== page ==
Last evening I attended an informal intimate gathering of less than two dozen to bid farewell to a senior civilian who has selflessly and faithfully served our country more than 30 years.
The more you sweat in peace, the less you bleed in war. – Norman Schwarzkopf
A grand time.
No other Marines present.
Home late, an email from an old Marine pal, too retired, caught my attention.
He opined on yesterday’s commentary addressing Marine logic.
We see things differently.
Much of his note traced the history of the Infantry Officers Course (which I completed in the fall/winter 1980 and he, though an infantry officer, did not complete because his training preceded existence of the course).
That is, how the course morphed from inception to present physical challenge with mention of the players responsible for the shaping. Interesting. But relevancy? Not convinced. Why?
Awakened way too early this morning, let’s keep it simple …
The Marine Corps exists for one purpose—to fight.
1. Does it matter why and how the IOC morphed?
2. Can an individual Marine, especially ground combatant, be over-prepared to fight? And over-prepared to lead Marines in a fight?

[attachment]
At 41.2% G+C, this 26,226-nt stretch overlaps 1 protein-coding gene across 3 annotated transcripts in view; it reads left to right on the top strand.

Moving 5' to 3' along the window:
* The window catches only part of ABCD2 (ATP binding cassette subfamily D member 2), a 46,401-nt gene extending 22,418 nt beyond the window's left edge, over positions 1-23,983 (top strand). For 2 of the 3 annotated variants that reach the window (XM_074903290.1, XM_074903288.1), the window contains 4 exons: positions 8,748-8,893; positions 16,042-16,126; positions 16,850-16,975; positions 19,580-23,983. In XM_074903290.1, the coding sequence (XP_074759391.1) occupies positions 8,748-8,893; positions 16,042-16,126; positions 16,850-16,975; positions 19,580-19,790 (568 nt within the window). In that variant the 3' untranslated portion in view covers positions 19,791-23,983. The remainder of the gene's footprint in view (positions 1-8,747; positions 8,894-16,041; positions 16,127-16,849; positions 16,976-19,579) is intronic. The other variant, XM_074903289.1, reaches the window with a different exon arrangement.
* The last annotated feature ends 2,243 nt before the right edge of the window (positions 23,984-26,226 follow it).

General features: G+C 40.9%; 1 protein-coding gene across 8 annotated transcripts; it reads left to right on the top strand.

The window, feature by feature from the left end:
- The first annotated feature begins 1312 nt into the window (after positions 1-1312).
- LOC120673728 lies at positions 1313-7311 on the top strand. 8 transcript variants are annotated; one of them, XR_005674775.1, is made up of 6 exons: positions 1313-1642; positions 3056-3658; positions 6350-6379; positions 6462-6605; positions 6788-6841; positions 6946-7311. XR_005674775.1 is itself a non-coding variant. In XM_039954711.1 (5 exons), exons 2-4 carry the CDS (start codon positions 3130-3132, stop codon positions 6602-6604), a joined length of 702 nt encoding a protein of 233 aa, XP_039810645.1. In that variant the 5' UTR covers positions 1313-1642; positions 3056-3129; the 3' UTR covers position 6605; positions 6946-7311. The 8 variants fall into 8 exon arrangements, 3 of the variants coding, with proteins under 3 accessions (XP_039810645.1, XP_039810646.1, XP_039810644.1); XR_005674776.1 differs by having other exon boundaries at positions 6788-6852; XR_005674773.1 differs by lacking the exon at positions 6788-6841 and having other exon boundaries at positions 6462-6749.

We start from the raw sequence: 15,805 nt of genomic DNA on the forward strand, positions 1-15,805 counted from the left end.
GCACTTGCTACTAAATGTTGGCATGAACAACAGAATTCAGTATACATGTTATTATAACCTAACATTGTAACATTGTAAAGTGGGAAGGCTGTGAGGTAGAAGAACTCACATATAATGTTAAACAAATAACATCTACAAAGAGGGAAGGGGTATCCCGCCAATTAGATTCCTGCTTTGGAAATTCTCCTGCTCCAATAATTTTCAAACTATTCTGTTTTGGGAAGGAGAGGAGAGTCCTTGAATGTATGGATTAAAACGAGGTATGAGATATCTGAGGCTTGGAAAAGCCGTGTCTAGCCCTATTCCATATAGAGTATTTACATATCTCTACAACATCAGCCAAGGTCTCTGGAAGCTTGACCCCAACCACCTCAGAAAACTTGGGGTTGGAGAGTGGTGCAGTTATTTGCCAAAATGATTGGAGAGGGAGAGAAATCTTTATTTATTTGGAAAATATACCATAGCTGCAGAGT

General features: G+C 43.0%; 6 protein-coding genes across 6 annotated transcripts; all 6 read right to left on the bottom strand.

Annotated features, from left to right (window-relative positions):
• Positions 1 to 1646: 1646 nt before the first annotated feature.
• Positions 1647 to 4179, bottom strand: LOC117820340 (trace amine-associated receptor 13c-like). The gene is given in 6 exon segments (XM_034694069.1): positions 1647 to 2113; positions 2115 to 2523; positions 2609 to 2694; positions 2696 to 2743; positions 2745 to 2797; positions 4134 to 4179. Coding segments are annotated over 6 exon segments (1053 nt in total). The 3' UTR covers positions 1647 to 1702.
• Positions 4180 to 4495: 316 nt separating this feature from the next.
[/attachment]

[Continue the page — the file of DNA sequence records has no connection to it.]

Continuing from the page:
3. Can a ground combat unit be over-prepared to fight?
4. Does being over-prepared increase the odds of surviving and winning the fight?
5. Does being under-prepared increase the odds of being killed and losing the fight?
6. Do not volunteers deserve the best and most demanding training (and weapons and equipment) so if ordered to fight they hold the upper hand for survival and unit victory?
And so on.
Wonder what the late General Schwarzkopf (U. S. Army) would think?
Until a more compelling (counter) argument is made, with General Barrow—a Marine who survived combat (hand-to-hand), led Marines (who survived) in combat (hand-to-hand), and won—I stand.
Again, in case you’ve not heard General Barrow’s sworn testimony: here.